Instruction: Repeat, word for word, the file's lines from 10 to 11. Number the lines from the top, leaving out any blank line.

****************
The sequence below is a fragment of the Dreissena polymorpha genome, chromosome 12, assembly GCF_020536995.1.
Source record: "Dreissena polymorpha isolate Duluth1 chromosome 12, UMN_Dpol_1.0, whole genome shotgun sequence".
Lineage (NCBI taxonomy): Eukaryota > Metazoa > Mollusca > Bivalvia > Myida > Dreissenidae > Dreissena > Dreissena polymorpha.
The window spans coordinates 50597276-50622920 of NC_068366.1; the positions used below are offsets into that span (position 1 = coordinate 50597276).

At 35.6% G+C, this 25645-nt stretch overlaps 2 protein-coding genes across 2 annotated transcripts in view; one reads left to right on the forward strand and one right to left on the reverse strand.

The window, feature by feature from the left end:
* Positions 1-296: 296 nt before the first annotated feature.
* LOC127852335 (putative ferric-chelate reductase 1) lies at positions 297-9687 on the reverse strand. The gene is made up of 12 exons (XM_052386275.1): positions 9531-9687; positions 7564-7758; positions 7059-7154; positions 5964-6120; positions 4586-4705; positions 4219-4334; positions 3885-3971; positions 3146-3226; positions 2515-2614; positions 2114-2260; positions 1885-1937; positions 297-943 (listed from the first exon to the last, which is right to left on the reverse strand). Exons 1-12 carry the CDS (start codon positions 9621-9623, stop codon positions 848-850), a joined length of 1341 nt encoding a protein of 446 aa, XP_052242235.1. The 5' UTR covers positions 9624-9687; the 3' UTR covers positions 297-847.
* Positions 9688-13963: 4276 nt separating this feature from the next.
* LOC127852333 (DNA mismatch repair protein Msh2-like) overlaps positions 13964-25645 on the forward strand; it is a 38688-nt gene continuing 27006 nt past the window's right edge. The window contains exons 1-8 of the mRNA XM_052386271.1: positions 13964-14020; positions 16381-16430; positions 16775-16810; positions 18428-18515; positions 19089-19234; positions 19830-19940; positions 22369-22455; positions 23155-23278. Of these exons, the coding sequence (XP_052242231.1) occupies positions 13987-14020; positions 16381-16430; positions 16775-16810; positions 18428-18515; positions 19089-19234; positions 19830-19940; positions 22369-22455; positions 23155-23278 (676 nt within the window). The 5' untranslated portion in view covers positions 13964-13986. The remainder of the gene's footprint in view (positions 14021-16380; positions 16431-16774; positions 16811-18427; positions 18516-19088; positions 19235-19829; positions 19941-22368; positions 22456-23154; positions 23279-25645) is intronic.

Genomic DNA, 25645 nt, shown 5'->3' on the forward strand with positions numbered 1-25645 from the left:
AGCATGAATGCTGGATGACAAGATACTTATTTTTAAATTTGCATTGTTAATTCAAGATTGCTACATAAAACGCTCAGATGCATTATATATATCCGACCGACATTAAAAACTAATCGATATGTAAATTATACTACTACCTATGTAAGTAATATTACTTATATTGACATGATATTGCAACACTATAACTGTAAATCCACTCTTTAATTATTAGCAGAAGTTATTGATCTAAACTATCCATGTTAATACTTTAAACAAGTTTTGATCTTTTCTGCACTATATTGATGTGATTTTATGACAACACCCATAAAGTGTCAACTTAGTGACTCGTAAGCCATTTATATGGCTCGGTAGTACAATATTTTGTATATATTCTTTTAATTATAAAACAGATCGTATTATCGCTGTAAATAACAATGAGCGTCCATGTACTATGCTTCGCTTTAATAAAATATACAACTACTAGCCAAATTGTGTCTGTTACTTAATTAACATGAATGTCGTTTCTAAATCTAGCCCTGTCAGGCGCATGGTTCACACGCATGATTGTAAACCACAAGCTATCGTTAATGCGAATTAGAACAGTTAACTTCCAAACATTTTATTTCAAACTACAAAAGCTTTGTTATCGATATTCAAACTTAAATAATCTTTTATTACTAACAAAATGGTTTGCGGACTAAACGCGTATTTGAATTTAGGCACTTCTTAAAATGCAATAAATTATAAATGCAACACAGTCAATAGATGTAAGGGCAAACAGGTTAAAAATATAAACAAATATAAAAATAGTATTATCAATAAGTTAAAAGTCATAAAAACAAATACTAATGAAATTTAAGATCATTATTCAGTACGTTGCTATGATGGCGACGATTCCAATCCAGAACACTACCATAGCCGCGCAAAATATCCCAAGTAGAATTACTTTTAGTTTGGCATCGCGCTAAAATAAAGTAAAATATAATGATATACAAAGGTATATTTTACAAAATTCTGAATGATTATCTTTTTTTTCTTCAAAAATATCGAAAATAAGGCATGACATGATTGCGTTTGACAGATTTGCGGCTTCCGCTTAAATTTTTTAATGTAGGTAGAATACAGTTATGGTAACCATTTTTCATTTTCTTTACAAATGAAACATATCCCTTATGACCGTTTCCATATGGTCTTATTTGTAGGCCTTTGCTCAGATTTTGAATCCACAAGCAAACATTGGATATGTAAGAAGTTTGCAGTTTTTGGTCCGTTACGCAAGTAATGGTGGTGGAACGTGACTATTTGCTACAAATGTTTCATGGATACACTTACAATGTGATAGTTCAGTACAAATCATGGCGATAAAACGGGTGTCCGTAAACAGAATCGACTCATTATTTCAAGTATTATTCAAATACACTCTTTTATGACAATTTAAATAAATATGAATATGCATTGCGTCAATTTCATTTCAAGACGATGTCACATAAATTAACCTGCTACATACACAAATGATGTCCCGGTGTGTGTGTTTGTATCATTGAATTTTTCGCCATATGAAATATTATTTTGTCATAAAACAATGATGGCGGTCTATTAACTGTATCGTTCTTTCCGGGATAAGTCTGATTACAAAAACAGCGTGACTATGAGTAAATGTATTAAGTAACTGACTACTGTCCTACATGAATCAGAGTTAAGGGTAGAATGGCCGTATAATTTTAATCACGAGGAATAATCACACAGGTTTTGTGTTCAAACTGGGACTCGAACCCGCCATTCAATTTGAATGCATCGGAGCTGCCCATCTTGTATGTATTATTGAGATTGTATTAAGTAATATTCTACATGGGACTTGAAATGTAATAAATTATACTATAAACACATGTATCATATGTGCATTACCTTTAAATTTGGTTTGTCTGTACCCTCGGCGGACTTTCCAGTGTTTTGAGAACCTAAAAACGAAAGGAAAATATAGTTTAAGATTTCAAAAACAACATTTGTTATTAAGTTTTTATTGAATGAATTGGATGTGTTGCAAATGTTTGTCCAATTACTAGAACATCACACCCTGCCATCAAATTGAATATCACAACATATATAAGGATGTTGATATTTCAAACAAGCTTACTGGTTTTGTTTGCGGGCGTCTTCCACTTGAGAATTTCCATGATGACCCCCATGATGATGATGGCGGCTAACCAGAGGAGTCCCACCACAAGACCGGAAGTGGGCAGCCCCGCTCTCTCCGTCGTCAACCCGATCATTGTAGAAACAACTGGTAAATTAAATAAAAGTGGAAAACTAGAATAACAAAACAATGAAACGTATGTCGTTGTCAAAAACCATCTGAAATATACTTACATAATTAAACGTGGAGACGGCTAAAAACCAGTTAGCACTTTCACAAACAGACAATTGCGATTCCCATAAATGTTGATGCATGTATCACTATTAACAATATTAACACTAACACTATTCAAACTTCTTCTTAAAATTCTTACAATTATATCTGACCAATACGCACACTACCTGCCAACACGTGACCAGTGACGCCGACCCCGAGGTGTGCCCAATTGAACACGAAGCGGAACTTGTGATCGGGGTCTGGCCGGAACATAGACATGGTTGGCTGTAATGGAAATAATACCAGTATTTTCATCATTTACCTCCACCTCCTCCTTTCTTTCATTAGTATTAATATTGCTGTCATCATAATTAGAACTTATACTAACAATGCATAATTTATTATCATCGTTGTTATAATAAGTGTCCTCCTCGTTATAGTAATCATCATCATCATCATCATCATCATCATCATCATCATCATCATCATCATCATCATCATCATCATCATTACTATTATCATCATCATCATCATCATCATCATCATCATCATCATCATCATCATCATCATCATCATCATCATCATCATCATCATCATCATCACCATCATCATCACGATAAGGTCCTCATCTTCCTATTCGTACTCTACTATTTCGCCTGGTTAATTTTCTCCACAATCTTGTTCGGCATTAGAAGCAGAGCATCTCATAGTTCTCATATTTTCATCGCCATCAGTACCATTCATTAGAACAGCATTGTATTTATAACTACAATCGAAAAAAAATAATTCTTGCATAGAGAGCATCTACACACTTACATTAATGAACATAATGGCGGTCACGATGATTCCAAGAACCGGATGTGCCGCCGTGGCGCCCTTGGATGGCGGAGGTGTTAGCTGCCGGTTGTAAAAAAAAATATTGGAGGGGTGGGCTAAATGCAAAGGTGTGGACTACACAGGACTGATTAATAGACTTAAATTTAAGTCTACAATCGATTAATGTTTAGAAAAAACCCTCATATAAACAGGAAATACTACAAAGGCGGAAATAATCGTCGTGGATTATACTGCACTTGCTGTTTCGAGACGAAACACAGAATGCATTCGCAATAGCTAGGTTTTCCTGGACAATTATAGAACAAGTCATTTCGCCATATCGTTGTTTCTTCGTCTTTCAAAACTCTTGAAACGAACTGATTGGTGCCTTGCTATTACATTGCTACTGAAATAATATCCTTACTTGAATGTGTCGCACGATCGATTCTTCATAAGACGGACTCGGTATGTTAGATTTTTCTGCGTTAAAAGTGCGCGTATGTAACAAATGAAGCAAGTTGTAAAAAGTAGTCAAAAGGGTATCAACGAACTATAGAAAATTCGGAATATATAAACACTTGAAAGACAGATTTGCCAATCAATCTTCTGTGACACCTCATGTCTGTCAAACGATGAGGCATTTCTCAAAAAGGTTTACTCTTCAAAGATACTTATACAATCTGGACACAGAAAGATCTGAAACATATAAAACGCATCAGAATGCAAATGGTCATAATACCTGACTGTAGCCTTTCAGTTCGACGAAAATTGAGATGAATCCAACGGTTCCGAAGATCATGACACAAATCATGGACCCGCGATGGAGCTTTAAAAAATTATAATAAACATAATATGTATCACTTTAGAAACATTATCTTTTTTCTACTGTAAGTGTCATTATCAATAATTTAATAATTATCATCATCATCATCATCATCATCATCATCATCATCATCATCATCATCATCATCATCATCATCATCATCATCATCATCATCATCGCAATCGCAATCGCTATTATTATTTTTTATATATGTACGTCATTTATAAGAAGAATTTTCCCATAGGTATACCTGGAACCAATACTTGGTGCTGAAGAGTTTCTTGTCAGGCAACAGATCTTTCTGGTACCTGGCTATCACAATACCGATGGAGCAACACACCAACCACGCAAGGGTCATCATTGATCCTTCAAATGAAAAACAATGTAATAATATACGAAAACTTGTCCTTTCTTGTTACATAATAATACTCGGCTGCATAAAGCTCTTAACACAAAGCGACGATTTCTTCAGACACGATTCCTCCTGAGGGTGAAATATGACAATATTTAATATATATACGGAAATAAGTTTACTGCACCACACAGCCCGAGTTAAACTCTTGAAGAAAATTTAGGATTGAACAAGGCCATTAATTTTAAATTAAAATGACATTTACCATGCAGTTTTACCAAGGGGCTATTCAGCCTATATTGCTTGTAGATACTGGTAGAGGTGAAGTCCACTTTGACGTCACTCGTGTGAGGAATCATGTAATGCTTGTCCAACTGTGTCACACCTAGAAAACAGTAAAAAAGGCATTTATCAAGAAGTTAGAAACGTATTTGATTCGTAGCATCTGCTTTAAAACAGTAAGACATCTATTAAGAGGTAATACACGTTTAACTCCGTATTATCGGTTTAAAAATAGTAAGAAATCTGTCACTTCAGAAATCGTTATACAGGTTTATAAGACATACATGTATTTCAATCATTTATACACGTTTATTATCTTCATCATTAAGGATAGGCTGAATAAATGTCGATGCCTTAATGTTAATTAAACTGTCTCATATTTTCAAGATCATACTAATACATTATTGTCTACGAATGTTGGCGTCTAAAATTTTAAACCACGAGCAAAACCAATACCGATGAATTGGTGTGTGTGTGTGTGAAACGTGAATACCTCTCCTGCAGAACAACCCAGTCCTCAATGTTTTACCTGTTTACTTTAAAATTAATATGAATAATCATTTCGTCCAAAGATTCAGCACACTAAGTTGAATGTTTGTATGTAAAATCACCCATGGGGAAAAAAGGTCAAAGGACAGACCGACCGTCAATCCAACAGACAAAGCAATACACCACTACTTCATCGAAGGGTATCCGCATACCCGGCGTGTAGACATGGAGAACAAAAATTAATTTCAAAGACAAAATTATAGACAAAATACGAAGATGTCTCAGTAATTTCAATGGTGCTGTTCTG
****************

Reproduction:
* LOC127852333 (DNA mismatch repair protein Msh2-like) overlaps positions 13964-25645 on the forward strand; it is a 38688-nt gene continuing 27006 nt past the window's right edge. The window contains exons 1-8 of the mRNA XM_052386271.1: positions 13964-14020; positions 16381-16430; positions 16775-16810; positions 18428-18515; positions 19089-19234; positions 19830-19940; positions 22369-22455; positions 23155-23278. Of these exons, the coding sequence (XP_052242231.1) occupies positions 13987-14020; positions 16381-16430; positions 16775-16810; positions 18428-18515; positions 19089-19234; positions 19830-19940; positions 22369-22455; positions 23155-23278 (676 nt within the window). The 5' untranslated portion in view covers positions 13964-13986. The remainder of the gene's footprint in view (positions 14021-16380; positions 16431-16774; positions 16811-18427; positions 18516-19088; positions 19235-19829; positions 19941-22368; positions 22456-23154; positions 23279-25645) is intronic.

Genomic DNA, 25645 nt, shown 5'->3' on the forward strand with positions numbered 1-25645 from the left: